One of the largest banks in Sweden, Swedbank, may have been used for extensive, systematic money laundering for nearly a decade. A total of USD 5.8 billion has been funneled between suspect accounts in Swedbank and Danske Bank in the Baltics. Of this, USD 26 million is linked to the Russian tax fraud that was uncovered by accountant Sergei Magnitsky.
For the past five months, Swedish television SVT has had access to a large quantity of classified documents detailing Danske Bank’s dealings with Swedbank. There were a large number of transactions between the banks’ clients between 2007 and 2015.
The analysis reveals that 50 of Swedbank’s customers that show several risk indicators of suspected money laundering have funneled a total of USD 5.8 billion through the bank.
“It’s a massive scandal. From what we’ve learned from SVT’s information, Swedbank’s accommodation of suspicious transactions comprised a significant part of the money laundering operations, in parity with Danske Bank,” says Louise Brown, corruption expert and chair of Transparency International’s Swedish chapter.
The investigation also shows transactions that can be linked to the most extensive tax fraud of its kind in Russian history, which was exposed by tax accountant Sergei Magnitsky, leading to his death. This fraud prompted the enactment of the Magnitsky Act in the United States in 2012, which imposed sanctions on a number of implicated Russian citizens.
He exposed the perpetrators
Bill Browder, financier
The fraud itself occurred in Russia in 2007, when a total of USD 230 million was paid out in the form of phony tax refunds. The money came from American financier Bill Browder’s investment fund Hermitage Capital Management, which had paid extensive profits tax to the Russian government.
Tax accountant Sergei Magnitsky was tasked with investigating the fraud. The perpetrators turned out to be not only career criminals, but also judges and police officers. But instead of arresting the implicated officials, the police arrested Magnitsky.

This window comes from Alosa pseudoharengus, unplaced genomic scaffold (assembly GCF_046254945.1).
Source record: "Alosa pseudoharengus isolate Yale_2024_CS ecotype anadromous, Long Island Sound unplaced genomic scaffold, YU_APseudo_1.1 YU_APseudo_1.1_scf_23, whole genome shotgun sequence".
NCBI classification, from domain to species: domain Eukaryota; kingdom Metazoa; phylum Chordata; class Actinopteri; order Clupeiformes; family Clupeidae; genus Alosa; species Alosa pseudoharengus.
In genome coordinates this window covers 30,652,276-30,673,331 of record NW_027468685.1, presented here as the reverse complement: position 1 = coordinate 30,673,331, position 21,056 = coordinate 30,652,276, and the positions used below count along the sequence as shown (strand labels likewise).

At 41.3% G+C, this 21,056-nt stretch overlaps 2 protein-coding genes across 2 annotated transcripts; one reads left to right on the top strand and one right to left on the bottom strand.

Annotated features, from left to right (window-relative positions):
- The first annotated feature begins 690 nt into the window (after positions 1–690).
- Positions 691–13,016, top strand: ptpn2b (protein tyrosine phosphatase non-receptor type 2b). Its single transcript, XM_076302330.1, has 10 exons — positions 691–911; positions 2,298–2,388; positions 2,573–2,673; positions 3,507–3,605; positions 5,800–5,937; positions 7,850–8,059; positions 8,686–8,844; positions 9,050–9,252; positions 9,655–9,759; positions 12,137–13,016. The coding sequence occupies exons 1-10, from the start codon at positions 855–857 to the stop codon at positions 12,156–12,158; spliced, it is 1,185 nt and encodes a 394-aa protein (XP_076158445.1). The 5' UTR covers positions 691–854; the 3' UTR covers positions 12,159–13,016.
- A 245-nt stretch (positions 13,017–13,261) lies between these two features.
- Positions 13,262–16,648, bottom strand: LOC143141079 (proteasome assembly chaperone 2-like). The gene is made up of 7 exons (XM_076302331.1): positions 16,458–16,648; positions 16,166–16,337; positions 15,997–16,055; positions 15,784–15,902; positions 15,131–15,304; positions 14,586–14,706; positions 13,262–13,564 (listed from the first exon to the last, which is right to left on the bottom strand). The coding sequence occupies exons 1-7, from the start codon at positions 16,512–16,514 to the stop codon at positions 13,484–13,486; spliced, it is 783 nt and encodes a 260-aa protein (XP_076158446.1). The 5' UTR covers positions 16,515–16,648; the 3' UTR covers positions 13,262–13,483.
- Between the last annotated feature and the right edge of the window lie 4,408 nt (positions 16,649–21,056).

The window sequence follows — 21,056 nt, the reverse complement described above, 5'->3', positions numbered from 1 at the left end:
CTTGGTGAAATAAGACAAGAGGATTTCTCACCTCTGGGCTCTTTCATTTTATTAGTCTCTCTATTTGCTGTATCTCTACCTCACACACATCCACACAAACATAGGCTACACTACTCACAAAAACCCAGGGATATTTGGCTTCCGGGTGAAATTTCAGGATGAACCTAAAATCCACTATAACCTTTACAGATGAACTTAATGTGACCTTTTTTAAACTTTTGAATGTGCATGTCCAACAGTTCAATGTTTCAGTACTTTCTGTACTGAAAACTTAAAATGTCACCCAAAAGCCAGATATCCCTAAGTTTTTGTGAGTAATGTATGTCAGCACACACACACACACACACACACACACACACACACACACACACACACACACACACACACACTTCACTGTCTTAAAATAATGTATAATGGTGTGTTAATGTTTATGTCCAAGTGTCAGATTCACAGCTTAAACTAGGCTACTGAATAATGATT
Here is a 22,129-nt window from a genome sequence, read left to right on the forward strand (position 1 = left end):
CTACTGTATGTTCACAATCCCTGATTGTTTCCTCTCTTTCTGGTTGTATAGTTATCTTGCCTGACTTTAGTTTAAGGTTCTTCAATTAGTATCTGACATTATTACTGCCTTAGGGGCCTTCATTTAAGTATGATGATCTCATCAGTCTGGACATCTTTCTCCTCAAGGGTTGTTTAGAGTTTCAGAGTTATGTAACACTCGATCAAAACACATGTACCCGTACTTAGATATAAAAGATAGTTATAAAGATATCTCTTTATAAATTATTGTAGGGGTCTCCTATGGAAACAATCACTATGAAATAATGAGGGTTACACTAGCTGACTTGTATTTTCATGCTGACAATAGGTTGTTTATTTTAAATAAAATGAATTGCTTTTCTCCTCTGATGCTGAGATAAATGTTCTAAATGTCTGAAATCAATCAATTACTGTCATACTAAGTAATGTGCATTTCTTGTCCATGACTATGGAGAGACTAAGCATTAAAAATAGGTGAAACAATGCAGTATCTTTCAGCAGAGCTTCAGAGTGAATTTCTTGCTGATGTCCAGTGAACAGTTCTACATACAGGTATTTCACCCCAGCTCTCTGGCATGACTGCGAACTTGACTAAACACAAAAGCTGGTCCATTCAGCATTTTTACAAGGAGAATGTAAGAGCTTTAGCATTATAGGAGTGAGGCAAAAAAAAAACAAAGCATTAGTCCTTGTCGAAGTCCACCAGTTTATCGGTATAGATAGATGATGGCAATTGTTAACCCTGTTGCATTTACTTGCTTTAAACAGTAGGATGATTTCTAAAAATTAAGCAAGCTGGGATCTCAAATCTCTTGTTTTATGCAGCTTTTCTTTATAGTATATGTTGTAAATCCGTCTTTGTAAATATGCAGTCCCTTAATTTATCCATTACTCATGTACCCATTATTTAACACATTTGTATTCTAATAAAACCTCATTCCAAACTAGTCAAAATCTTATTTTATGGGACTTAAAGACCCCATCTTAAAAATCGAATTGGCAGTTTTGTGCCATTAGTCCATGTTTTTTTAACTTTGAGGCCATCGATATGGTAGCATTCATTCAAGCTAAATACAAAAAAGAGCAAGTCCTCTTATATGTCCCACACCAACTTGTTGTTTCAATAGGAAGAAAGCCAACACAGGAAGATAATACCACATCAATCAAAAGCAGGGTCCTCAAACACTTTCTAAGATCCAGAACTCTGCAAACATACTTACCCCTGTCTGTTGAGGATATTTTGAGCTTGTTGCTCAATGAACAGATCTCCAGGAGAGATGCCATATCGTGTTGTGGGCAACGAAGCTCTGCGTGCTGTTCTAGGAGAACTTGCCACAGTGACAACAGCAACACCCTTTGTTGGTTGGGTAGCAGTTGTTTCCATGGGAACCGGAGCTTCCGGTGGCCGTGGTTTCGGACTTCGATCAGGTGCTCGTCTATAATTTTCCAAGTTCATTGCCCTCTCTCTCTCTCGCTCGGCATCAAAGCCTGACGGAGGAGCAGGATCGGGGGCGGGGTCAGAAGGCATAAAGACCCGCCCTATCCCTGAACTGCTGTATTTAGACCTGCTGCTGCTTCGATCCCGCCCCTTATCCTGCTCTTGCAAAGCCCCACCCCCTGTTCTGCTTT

“He exposed the perpetrators and even personally testified against the police officers who were involved. But instead of the law enforcement authorities prosecuting the people who had stolen the Russian government’s money, they arrested Sergei Magnitsky,” Bill Browder tells SVT.
After some time in the infamous Butyrka prison, Magnitsky fell ill and was diagnosed with pancreatitis. After nearly a year in captivity, he was found dead in his cell on November 16, 2009. His body bore the marks of handcuffs and physical assault.
“After conducting a public investigation, we have two versions. He died because he was not given medical treatment, he was not treated in prison. Or maybe he died because he was deliberately killed,” says Zoya Svetova, who investigated the Magnitsky case in Moscow.
Now SVT reveals that some of the stolen money leads to one of Sweden’s largest banks: Swedbank. A total of USD 26 million from the tax fraud was funneled to about 50 accounts in Swedbank. The money was transferred via companies suspected of money laundering in the highly publicized scandal in Danske Bank.
“This is blood money, and anybody who thought they could just sort of profit a little bit and make a bit of money off of some bad guys has another thing coming,” Browder says.
Swedbank have zero tolerance on money laundering
Gabriel Francke Rodau, Head of Group communication
Swedbank’s Head of Group communication, Gabriel Francke Rodau, tells SVT that Swedbank actively monitors transactions, to reveal criminal activity. He confirms that Swedbank has identified suspected money laundering and reported the activities to the Swedish Financial Intelligence Unit.
“Swedbank have zero tolerance on money laundering and when we see signs, we act,” Rodau says.
Gabriel Francke Rodau did not want to answer the question if Swedbank has been aware that money stolen in the Magnitsky Case was funneled to about 50 accounts in Swedbank.
The CEO of Swedbank, Birgitte Bonnesen, has declined an interview by SVT.
Authorities in France, Denmark, the United States and elsewhere have already been investigating Danske Bank’s business in Estonia. The bank is suspected of extensive money laundering in Estonia in the years 2007–2015.
The full investigation “Swedbank and the money laundering“ is available in english on SVT Play.
This article is one of many about the suspected money laundering in Swedbank. Click on one of the chapters to continue reading. In Swedish only.
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Publicerat 20 februari 2019